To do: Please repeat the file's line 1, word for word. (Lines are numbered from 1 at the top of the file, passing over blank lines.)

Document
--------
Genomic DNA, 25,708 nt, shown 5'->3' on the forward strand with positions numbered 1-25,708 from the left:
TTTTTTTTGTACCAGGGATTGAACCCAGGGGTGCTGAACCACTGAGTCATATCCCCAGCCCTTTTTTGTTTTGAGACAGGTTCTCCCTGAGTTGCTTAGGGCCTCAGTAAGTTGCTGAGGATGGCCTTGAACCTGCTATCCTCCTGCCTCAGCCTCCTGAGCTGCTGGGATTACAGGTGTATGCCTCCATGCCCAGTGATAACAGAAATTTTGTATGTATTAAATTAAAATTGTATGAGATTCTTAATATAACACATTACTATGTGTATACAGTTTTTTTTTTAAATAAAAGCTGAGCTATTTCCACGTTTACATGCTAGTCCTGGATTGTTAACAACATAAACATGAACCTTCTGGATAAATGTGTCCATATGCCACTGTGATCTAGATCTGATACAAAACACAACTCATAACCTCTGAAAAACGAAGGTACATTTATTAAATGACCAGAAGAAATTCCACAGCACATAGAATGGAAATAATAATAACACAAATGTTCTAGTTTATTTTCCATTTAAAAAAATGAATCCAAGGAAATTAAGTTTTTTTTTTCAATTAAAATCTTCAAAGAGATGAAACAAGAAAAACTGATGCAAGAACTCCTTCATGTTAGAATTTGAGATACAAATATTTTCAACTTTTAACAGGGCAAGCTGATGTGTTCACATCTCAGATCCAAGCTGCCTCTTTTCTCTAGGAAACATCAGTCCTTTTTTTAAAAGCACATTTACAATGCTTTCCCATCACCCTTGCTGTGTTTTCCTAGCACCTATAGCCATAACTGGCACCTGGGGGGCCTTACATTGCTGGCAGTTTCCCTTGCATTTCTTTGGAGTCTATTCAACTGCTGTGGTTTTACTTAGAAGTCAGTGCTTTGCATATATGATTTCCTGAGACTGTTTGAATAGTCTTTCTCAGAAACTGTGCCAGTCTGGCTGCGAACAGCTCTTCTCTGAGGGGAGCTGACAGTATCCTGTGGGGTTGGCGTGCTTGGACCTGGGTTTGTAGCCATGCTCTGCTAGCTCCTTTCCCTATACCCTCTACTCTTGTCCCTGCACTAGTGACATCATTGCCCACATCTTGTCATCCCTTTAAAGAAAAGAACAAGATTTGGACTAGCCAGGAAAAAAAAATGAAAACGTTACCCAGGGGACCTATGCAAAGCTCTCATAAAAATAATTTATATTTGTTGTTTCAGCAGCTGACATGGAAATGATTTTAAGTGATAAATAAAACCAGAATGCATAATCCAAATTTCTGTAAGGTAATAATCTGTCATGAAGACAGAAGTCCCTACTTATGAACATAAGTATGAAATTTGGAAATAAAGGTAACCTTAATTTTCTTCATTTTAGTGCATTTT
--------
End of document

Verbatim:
Genomic DNA, 25,708 nt, shown 5'->3' on the forward strand with positions numbered 1-25,708 from the left: